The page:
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Lake Mohonk means much to New Paltz. In the eighteen-sixties, the Point was a favorite picnicking place for county people. Young men with the luxuriant whiskers of the period, young women in shoulder shawls and crinolines, climbed the steep trails to John F. Stokes' Mountain Inn, set by the side of the deep, clear, glacial lake. There they rowed, danced, drank and ate chicken dinners to their hearts' content. Overnight guests were accommodated in ten crude bedrooms over the dance hall.
In the summer of 1869 a Quaker gentleman then residing at Poughkeepsie, Alfred H. Smiley, came on an exploring trip and fell in love with the spot. He and his twin brother, Albert K. Smiley, head of the Friends' School in Providence, Rhode Island, bought the property -- 280 acres -- from Mr. Stokes for $28,000.
The extent of financing involved made paying guests a necessity. In the summer of 1870 the Stokes Hotel was slightly remodeled and guests, who were nearly all personal friends of the Smileys, began to arrive. Year by year the number increased, in spite of the unwritten rules which prohibited liquor, card playing, and, later on, the promiscuous intrusion of automobiles upon the scene. The restful atmosphere of Mohonk Lake became one of its chief charms, attracting from all over the country highclass guests.
In October, 1883, Albert K. Smiley, who had been appointed by President Hayes to the Board of Indian Commissioners, called at Mohonk the first conference of Friends of the Indians. These meetings took place annually for many years and brought about a great change for the better in the treatment of the Nation's wards. In 1904, when such reforms were practically realized, the conferences enlarged their scope and the title was changed to Lake Mohonk Conference of Friends of the Indians and Other Dependent Peoples. The last of such conferences met in 1929.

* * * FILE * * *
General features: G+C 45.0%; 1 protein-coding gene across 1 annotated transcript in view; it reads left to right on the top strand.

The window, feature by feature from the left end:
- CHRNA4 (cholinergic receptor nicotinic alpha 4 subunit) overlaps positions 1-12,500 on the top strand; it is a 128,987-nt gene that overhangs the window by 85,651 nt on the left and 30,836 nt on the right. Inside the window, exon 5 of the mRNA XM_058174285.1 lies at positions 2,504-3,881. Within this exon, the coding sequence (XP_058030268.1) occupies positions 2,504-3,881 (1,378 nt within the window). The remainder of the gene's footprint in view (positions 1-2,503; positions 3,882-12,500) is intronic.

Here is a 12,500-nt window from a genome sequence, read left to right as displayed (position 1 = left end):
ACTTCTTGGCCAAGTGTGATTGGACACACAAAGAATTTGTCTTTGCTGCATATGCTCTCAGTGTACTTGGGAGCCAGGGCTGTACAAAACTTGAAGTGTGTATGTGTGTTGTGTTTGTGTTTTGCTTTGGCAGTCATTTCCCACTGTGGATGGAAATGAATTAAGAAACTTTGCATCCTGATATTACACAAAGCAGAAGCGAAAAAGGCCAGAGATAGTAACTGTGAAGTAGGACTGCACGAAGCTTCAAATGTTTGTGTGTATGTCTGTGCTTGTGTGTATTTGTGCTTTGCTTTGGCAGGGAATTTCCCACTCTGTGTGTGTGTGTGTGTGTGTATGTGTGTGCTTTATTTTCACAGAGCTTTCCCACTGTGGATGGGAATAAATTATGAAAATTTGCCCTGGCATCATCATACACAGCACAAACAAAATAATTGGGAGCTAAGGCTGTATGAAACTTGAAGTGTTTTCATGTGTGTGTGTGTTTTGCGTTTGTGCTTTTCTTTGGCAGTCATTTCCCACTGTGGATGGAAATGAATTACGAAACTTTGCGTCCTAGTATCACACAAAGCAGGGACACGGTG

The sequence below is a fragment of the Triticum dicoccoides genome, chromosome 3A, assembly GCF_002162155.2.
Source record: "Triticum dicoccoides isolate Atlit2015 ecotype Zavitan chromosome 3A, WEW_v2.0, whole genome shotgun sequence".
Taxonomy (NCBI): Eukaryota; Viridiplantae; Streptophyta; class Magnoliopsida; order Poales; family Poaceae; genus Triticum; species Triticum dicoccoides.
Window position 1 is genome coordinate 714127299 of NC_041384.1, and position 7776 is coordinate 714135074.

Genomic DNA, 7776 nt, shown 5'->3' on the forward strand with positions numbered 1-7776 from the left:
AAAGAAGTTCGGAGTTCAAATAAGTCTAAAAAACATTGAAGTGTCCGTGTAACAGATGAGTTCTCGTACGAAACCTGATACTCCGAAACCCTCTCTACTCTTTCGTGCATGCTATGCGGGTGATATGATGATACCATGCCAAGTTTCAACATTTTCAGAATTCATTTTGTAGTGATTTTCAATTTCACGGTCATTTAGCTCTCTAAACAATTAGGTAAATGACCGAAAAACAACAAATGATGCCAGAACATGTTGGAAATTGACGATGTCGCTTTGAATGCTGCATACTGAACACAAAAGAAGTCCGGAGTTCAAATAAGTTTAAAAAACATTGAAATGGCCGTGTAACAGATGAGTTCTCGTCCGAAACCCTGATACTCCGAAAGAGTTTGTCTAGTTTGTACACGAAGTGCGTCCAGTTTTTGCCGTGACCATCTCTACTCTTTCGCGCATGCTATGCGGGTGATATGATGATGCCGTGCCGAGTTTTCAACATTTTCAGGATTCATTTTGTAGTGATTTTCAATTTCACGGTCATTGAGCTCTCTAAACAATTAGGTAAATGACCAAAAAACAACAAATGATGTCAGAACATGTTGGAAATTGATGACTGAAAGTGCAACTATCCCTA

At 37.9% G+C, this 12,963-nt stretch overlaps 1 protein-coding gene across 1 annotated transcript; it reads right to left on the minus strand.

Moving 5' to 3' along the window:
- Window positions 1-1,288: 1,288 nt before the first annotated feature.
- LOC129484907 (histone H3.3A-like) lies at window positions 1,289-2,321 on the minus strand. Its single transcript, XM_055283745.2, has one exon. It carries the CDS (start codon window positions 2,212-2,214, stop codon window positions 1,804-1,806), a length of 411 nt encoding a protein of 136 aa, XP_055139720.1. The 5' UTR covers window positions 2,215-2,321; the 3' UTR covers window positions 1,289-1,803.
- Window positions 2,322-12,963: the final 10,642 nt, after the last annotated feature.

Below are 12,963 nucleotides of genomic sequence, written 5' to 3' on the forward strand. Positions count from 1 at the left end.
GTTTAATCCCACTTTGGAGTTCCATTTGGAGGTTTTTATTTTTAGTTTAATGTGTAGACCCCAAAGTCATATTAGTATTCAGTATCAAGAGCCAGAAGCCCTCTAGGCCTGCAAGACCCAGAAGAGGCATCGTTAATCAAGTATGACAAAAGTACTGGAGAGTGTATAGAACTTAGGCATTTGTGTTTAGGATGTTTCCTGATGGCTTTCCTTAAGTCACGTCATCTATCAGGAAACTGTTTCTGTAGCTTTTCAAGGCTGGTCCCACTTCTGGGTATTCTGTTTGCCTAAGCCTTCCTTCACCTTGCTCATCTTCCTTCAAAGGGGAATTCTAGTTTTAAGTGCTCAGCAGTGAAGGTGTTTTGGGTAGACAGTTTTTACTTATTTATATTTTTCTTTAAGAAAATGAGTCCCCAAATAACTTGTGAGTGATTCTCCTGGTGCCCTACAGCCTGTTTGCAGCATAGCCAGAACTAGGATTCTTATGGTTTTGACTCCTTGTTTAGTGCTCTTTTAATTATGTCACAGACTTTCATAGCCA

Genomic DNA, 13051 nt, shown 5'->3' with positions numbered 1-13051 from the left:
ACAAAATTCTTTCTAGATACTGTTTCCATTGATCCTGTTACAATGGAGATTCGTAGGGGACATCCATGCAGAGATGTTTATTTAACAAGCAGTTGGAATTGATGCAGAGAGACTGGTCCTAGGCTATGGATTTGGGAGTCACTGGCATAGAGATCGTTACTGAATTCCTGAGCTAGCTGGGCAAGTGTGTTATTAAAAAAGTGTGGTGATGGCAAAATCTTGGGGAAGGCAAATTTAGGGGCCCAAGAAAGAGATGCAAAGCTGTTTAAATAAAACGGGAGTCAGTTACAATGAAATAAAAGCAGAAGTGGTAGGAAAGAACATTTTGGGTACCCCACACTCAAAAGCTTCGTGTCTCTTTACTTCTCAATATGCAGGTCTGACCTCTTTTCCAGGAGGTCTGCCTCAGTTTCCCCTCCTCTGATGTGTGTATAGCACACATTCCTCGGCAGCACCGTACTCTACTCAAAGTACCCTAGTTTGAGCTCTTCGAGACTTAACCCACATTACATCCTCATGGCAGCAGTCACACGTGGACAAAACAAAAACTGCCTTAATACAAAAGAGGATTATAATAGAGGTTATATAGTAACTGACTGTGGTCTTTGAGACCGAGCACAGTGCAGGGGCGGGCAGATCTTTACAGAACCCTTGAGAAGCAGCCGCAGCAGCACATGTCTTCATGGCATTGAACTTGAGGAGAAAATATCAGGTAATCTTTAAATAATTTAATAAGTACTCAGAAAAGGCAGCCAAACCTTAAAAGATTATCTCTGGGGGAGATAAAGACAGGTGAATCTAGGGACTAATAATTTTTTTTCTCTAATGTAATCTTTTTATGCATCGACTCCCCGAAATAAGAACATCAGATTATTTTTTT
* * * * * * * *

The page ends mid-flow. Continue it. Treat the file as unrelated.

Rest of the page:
The Smileys added at different times to their original purchase until it now comprises seven thousand acres. New roads have been built, grades improved, the forests opened to nature lovers by enchanting woodland paths, vistas cleared and rustic shelters built, wonderful gardens created.
In October, 1908, the Testimonial Gateway at the entrance to the property, a gift of friends, was dedicated in commemoration of Mr. and Mrs. Albert Smiley's fiftieth wedding anniversary. The Albert K. Smiley Memorial Tower on Sky Top was presented in 1923 through contributions from 875 Mohonk guests and neighbors.
An area covering the upper reaches of the mountain has been set aside as a game refuge for the protection of wild birds and animals.
Albert K. Smiley died on December 2,1912, at his winter home in Redlands, California, aged eighty-four. His wife died there a few weeks later. After the death of Daniel Smiley on February 14,1930, at Mohonk Lake, the ownership and management of the property and the Lake Mohonk Mountain House passed to his sons, Albert K. and Francis G. Smiley.
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